Shwetadwip Chowdhury of Texas ECE has been awarded a Scialog: Advancing BioImaging award from the Research Corporation for Science Advancement, the Chan Zuckerberg Initiative (CZI), the Frederick Gardner Cottrell Foundation, and the Walder Foundation.
Chowdhury, together with Heather M. Whitney of the University of Chicago, received the award for their work on "Developing Multi-Angle Synthesized Ultrasound Tomography."
Scialog is short for “science + dialog.” Created in 2010 by RCSA, the Scialog format supports research by stimulating intensive interdisciplinary conversation and community building around a scientific theme of global importance. Teams of two to three Fellows who have not previously collaborated compete for seed funding for high-risk, high-reward projects based on the ideas they develop at the conference.
“Scialog is built on collaborations, and we at RCSA think that we should practice what we preach, which is why we bring in funding partners,” said RCSA Senior Program Director Andrew Feig, who led the initiative. “Melding networks of people, whether it's from the foundation side or at the bench, is how we can push forward science together.”
Ultrasound imaging is valuable in medical diagnostics due to portability, flexibility, and cost-effectiveness. However, challenges like limited field-of-view and speckle artifacts impact its accuracy. These issues lead to high false negative and positive rates in diagnosis. New ultrasound technology improving imaging field-of-view and artifacts would significantly improve the diagnostic utility of ultrasound imaging.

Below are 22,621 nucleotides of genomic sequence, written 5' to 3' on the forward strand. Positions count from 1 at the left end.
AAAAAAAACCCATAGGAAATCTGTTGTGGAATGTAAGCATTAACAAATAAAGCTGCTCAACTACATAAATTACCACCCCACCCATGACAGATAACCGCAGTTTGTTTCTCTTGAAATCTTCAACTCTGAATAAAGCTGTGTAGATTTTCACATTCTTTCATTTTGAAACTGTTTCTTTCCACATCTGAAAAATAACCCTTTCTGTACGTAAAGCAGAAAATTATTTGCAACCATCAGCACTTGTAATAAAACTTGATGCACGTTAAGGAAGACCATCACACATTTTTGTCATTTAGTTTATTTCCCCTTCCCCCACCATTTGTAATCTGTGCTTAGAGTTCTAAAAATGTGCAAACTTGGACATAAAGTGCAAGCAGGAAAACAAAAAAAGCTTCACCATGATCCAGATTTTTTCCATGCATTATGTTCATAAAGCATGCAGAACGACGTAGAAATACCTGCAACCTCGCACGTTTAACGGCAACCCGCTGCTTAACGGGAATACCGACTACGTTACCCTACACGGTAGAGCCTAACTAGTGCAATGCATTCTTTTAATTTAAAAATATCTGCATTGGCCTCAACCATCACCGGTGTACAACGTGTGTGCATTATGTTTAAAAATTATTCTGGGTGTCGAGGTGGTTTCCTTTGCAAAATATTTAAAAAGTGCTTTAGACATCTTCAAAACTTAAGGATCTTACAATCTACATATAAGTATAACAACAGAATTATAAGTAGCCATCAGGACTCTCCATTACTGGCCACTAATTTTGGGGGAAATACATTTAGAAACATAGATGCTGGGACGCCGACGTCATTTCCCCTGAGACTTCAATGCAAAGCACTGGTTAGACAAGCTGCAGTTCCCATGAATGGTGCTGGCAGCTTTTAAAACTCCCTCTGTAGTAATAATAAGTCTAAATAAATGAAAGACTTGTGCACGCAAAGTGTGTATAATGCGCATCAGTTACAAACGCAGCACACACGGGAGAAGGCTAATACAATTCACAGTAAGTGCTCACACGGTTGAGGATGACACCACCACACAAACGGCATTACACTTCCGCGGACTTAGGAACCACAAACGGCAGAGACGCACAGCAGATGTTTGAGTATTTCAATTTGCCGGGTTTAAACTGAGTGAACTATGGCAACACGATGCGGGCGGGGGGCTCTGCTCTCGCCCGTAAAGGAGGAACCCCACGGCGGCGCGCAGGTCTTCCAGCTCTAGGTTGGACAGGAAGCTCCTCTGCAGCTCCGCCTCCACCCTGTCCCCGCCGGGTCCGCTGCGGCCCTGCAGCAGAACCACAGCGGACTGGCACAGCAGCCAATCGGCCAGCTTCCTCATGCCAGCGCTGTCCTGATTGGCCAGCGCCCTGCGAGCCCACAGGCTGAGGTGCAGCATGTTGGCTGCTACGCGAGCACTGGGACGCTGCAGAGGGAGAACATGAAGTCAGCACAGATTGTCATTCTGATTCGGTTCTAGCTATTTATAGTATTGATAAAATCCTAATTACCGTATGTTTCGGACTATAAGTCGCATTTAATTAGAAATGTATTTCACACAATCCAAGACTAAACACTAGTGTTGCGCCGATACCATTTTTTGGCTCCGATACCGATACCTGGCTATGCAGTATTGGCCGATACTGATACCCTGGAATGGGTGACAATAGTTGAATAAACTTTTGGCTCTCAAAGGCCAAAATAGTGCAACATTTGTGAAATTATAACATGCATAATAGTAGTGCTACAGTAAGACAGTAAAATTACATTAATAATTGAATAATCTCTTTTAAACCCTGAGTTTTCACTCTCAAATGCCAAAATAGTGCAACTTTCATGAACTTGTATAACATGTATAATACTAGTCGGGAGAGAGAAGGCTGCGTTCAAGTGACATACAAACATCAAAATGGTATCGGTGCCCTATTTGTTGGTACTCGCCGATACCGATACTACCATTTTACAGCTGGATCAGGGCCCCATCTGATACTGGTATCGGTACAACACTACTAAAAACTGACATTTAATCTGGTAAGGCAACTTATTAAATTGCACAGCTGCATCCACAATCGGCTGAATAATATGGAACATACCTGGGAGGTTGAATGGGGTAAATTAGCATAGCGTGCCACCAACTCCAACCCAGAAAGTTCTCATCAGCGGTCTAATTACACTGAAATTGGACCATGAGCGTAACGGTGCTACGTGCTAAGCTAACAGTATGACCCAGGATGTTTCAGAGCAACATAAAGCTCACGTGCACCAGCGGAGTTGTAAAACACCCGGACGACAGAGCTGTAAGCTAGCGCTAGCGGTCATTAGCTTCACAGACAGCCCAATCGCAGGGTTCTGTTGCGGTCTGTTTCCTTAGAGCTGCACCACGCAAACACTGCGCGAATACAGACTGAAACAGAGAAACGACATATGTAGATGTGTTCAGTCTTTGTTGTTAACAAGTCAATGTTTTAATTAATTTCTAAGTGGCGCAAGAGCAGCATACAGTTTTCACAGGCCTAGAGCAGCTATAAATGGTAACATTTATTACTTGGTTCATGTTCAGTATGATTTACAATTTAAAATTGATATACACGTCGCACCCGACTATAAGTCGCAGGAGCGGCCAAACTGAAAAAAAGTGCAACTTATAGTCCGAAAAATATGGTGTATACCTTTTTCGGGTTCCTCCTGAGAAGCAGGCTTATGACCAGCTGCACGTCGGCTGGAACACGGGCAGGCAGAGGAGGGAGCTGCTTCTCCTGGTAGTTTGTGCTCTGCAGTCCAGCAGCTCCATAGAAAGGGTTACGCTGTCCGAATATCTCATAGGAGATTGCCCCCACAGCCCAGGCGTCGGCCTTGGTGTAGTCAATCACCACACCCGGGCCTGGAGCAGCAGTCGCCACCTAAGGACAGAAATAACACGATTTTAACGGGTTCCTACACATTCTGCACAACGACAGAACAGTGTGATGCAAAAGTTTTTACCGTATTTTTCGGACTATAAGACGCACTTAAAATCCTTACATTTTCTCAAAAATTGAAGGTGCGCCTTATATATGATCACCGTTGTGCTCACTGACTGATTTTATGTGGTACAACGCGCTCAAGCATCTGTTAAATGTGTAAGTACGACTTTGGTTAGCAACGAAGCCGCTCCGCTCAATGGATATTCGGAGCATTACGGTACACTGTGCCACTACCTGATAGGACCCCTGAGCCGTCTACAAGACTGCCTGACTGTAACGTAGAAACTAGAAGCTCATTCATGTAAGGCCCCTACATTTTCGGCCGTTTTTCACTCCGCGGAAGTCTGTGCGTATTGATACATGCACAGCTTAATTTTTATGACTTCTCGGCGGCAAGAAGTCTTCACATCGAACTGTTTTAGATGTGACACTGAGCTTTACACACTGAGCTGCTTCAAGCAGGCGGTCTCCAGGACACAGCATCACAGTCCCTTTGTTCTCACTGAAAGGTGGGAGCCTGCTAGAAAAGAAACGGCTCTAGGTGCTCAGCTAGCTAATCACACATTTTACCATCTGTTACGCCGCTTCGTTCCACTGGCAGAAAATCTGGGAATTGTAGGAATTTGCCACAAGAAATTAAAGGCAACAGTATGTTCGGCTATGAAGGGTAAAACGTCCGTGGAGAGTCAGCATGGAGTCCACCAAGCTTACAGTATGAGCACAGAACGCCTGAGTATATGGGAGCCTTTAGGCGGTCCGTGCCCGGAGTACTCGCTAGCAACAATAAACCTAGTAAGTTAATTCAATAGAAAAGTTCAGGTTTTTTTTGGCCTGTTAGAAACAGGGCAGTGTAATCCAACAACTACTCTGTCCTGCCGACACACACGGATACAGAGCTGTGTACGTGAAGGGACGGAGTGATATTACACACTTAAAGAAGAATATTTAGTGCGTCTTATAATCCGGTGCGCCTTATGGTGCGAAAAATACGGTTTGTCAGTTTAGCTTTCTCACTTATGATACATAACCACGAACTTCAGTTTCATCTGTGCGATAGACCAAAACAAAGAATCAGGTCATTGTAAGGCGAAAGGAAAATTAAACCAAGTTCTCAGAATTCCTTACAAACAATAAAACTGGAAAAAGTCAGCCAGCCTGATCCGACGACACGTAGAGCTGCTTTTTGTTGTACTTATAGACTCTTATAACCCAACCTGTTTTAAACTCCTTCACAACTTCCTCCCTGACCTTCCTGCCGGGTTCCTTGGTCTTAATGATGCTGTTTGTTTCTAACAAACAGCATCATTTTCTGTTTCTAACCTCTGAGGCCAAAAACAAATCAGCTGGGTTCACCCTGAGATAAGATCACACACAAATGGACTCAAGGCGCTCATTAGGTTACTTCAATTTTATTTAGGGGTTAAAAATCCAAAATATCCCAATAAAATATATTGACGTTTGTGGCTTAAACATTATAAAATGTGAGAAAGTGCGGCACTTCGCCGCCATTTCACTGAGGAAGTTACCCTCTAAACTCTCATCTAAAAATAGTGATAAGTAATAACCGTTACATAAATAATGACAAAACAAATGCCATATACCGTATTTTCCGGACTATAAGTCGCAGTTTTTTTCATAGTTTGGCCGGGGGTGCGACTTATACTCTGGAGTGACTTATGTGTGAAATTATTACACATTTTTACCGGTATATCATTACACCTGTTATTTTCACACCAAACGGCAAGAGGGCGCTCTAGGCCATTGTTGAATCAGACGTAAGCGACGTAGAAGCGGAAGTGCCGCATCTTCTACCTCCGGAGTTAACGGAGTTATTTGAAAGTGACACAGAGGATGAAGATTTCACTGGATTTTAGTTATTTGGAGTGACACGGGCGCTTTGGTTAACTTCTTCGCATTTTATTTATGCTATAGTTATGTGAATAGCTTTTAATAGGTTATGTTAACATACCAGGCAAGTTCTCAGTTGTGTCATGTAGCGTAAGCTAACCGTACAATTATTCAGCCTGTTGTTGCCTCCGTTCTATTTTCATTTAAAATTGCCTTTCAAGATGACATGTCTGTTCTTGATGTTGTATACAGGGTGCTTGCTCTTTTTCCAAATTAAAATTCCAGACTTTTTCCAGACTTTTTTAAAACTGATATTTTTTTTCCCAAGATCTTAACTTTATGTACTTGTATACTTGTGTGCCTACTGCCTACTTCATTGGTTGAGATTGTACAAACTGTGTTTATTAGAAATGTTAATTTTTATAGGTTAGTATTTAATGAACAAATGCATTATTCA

Separate from ultrasound technology, recent advances in optical imaging, such as synthetic aperture, plenoptic acquisition, and low-coherence technology, synthesize large-scale 3D images using multi-angle data. This project aims to adapt these developments to ultrasound imaging, to enable 3D speckle-free ultrasound imaging over large fields-of-view. Furthermore, this project aims to implement these developments in a manner that minimally disrupts existing clinical workflow.
This project represents a dynamic collaboration across disciplines and institutions. It will be jointly led by Chowdhury and Prof. Heather Whitney (University of Chicago, Dept. of Radiology), whose expertise are in computational optics and clinical imaging, respectively.
Shwetadwip Chowdhury is an Assistant Professor and Fellow of the Jack Kilby/Texas Instruments Endowed Faculty Fellowship in Computer Engineering in the Department of Electrical and Computer Engineering at the University of Texas at Austin. His research interests are in developing next generation optical imaging technologies for applications in science and medicine. A key emphasis in his work is the joint design of novel optical imaging systems and advanced computational frameworks. This co-design of hardware and software enables imaging capabilities not possible in traditional optical imaging systems.